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E-RESOURCE
Author Hamad, Wadood.

Title Cellulosic materials : fibers, networks, and composites / by Wadood Hamad.

Published Boston, Mass. : Kluwer Academic Publishers, [2002]
ò002

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 UniM INTERNET resource    AVAILABLE
Physical description 1 online resource (xxviii, 239 pages) : illustrations.
Bibliography Includes bibliographical references (pages [199]-235) and index.
Contents Machine generated contents note: I -- I -- 1 Native Cellulosic Fibers: Structure and Composition 1 -- 1.1 Preliminary Discourse1 -- 1.2 Fiber Morphology and Structure4 -- 1.3 Fibril Angle Measurement in Native Cellulose Fibers. 9 -- 1.4 Chemical Constituents of Wood Fibers: -- Molecular Considerations12 -- 1.4.1 Distribution of Chemical Components in Wood -- Fibers17 -- 1.5 The Physical Nature of Cell Wall Structure18 -- 2 Fiber Solid Mechanics 25 -- 2.1 Introduction 25 -- 2.2 Conceptual Principles of Mechanics26 -- 2.2.1 Stress28 -- 2.2.2 The Material and Spatial Descriptions of Strain 32 -- 2.2.3 Engineering Infinitesimal Strains34 -- 2.2.4 The Equations of Compatibility37 -- 2.3 Composite Characteristics of Wood Fibers38 -- 2.4 Anisotropy of the Fiber Wall41 -- 2.5 Mechanical Properties of Wood Fibers45 -- 2.5.1 Fiber Strength46 -- 2.5.2 Fiber Strain Behavior47 -- 2.5.3 Radial Mechanical Properties of the Fiber Cell Wall 49 -- 3 Damage Accumulation in Fibers 53 -- 3.1 Introduction53 -- 3.2 Industrial Fiber Separation Processes: An Investigation -- into the Effects of Mechanical, Chemical and Chemi-thermal -- Pulping on Native Fiber Structure56 -- 3.2.1 Chemical Pulping56 -- 3.2.2 Mechanical Pulping57 -- 3.2.2.1 Characteristics of Mechanical Refining58 -- 3.2.3 Chemimechanical Pulping61 -- 3.3 Some Rheological Aspects of Papermaking Fibers62 -- 3.4 Fatigue Characterization in Refining65 -- 3.4.1 Fundamentals of Energy Consumption and Me- -- chanical Deformation of Wood66 -- 3.5 An Experimental Approach to Fiber -- Fatigue-Testing72 -- 3.5.1 Philosophy of the Experimental Approach73 -- 3.5.2 The Single-Fiber Tensiometer74 -- 3.5.3 Confocal Laser Scanning Microscopy85 -- 3.6 Morphological Features of Fibers: A Cumulative Fatigue -- Damage Analysis94 -- 3.6.1 Crack Formation and Propagation94 -- 3.6.2 Characteristic Material Degradation Properties105 -- 3.6.3 Structural Integrity of the Fiber Wall111 -- 3.7 Micro-mechanisms of Fiber Fatigue-Failure: A Theory .116 -- 3.8 Towards a Micro-mechanistic Theory of -- Fiber Development124 -- 3.9 Concluding Remarks131 -- 4 Fractal Simulation of Crack Propagation in Fibers 137 -- 4.1 Introduction 137 -- 4.2 Fractal Dimension138 -- 4.2.1 Basic Definitions140 -- 4.2.2 Determining the Fractal Dimension142 -- 4.3 Some Theoretical Considerations of Modeling Fracture -- Using Fractals144 -- 4.3.1 The Lattice Model145 -- 4.3.2 Equations of Motion147 -- 4.3.3 The Discrete Equations of Motion151 -- 4.3.4 The Breaking Rule153 -- 4.4 Fractal Modeling of Material Degradation in Wood Fibers 154 -- 4.4.1 A Preliminary Approach155 -- 4.4.2 Deterministic Growth of Fractal Cracks157 -- 4.4.2.1 Simulation Results159 -- 4.4.2.2 Fractal Dimension and Damage161 -- 5 Fibrous Structures: Networks and Composites 169 -- 5.1 Structural Mechanics of Fibrous Systems169 -- 5.1.1 Molecular Properties of Hydrogen-Bonded Solids 172 -- 5.1.2 Probabilistic Mechanics of Fibrous Structures. 174 -- 5.2 Cellulose Fiber-Reinforced Polymer Composites181 -- 5.2.1 Short Fiber-Reinforced Composites182 -- 5.2.2 Mechanics of Short Fiber-Reinforced Composites 185 -- 5.3 Cellulose Nanocomposites195 -- Bibliography 199 -- Subject Index 237.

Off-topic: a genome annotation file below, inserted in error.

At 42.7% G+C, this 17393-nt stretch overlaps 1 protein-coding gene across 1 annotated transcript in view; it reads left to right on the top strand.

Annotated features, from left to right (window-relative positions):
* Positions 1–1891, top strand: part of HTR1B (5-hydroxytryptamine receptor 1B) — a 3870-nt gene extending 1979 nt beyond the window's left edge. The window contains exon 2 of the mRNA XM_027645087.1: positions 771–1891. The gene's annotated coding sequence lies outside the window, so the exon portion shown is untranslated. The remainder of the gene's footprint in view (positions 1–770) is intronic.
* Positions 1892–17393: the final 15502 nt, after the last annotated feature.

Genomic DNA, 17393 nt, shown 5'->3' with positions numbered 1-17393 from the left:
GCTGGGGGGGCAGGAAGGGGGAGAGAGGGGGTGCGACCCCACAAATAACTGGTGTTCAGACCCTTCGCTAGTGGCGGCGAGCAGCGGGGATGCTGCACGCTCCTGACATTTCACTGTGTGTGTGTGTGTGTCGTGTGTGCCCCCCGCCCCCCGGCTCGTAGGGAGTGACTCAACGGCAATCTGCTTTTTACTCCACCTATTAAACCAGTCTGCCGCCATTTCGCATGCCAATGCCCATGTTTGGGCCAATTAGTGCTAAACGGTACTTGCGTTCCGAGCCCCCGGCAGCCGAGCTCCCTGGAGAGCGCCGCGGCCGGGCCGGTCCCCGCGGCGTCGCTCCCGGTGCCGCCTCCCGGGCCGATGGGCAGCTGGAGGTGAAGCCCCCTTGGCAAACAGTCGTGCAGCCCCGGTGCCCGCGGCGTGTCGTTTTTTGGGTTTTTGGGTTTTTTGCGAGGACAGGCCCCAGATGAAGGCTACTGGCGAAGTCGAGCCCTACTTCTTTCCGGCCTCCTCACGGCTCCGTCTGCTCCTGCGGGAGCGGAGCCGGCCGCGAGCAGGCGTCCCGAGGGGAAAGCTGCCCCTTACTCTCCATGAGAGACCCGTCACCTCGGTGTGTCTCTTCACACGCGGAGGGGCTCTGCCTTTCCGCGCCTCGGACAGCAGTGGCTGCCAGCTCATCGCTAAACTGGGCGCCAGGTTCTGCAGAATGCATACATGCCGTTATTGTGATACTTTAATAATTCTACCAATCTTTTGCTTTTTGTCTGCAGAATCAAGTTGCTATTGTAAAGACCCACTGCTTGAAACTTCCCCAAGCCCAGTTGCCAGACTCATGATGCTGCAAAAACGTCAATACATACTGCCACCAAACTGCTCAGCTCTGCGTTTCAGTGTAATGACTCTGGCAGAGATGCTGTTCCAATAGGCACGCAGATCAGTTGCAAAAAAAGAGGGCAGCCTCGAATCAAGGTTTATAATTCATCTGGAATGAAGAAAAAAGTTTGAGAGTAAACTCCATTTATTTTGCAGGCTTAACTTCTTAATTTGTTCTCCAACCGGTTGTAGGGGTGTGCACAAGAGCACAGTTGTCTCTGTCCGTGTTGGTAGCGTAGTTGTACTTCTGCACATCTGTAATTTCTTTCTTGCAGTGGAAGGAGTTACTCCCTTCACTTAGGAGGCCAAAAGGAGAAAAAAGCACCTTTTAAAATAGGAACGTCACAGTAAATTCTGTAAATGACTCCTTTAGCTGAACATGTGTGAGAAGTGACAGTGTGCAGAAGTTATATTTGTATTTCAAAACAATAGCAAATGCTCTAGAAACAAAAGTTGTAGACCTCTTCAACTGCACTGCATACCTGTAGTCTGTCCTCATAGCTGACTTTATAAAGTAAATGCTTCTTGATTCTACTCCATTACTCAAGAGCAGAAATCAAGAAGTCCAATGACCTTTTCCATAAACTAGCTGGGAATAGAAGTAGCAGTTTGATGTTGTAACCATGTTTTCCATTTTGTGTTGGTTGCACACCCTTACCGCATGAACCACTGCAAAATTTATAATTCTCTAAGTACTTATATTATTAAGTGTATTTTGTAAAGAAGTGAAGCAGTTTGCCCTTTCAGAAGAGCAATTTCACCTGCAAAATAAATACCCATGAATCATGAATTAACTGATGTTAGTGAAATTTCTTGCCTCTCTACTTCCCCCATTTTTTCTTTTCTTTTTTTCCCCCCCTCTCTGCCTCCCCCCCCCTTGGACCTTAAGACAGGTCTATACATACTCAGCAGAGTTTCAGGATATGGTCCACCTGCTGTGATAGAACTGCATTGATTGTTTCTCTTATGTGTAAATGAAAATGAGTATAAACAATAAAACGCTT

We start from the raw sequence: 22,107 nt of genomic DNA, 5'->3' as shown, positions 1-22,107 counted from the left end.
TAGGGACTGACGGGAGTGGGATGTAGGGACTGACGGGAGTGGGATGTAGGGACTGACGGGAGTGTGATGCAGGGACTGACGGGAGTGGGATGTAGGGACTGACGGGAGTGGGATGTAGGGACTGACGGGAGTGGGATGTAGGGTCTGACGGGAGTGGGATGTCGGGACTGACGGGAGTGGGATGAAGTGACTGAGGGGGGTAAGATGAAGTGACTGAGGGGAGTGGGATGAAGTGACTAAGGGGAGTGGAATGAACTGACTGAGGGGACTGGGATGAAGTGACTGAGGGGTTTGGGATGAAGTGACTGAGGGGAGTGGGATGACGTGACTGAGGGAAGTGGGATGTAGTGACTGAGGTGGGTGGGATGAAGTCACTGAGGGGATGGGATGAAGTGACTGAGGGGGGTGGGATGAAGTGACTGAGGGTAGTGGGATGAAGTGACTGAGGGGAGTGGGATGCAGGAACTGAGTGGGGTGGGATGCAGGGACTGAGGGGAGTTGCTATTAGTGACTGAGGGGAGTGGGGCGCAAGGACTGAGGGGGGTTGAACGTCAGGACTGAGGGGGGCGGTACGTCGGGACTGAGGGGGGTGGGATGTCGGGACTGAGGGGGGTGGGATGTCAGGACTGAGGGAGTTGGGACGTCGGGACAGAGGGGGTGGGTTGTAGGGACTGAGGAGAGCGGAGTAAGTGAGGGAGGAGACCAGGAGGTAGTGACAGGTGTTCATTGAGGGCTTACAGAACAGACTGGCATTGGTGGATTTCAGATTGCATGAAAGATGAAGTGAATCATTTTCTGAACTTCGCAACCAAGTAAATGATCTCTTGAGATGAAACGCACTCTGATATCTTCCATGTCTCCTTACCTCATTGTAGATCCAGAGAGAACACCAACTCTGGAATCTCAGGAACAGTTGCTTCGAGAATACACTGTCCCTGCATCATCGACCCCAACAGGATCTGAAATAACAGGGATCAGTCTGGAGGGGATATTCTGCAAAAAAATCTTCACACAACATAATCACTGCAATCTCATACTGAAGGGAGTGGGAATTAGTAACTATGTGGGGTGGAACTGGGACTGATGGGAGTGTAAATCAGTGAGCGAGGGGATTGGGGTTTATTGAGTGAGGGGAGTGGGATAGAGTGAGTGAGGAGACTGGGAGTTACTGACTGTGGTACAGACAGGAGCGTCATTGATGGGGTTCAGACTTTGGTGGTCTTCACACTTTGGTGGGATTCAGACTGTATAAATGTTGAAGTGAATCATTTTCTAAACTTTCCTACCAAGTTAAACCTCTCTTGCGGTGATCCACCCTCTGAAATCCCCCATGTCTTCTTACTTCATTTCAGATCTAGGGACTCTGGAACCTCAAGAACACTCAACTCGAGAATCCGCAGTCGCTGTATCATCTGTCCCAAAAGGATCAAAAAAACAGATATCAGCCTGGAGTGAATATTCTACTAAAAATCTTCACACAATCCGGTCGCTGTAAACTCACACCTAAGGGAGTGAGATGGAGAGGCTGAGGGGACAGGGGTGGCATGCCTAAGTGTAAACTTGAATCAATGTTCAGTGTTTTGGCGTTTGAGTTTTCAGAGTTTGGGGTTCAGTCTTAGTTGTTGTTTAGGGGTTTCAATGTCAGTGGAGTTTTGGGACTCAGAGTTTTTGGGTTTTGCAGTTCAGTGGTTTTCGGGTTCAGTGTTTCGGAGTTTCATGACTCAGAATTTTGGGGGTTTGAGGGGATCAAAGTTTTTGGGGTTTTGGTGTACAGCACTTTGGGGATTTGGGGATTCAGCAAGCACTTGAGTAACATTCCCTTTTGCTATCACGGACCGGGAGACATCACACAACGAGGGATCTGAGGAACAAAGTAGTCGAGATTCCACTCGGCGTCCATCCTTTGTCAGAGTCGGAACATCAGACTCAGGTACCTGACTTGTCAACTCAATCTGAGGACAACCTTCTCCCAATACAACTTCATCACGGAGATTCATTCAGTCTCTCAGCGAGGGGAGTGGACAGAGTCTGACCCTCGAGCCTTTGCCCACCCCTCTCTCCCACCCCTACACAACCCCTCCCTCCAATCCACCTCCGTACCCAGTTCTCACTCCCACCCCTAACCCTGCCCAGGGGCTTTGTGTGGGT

Summary The objectives of this book are twofold: 1. To provide a thorough examination of the materials science of cellulosic fibers with emphasis on the characterization of structure-property relations, and 2. To advance knowledge of how to best analyze cellulosic fibrous networks and composites, and, ultimately, engineer "novel" cellulose-based systems of superior performance and functionality. The design of new materials through the study of living systems, or bio-imitation, is burgeoning to become an established field, generally referred to as biomimetics. The latter, as with materials science, in general, prominently features multi-disciplinarity where new developments in mathematics, physics, chemistry and engineering continue to inspire novel areas of research and development. The book is structured in five chapters which provide a sequential treatment of the running theme: deformation mechanics and the physical, morphological and mechanical characterization of native cellulose fibers networks and composites. The heart of the book is Chapter 3, Damage Accumulation in Fibers, which treats the experimental methodology for fatigue testing of single fibers and the engendered results. In-depth examinations of the morphology, structure and chemical composition of native cellulose fibers, and the mechanics of deformation in these natural composite fibers are proffered in Chapters 1 and 2, respectively. The fourth chapter, Fractal Simulation of Crack Propagation, presents a fractal-based approach to modeling damage accumulation in materials. Fractals lend themselves well to modeling such randomly-oriented phenomena as crack propagation and fracture. The last chapter, Fibrous Structures: Networks and Composites, comprises analytical approaches for handling networks and composites.
Notes Description based on print version record.
Subject Cellulose fibers.
Composite materials.
Cellulosefaser.
Cellulose fibers.
Composite materials.
Electronic books.
ISBN 9781461508250 (electronic bk.)
1461508258 (electronic bk.)
0792375939
9780792375937
Standard Number 10.1007/978-1-4615-0825-0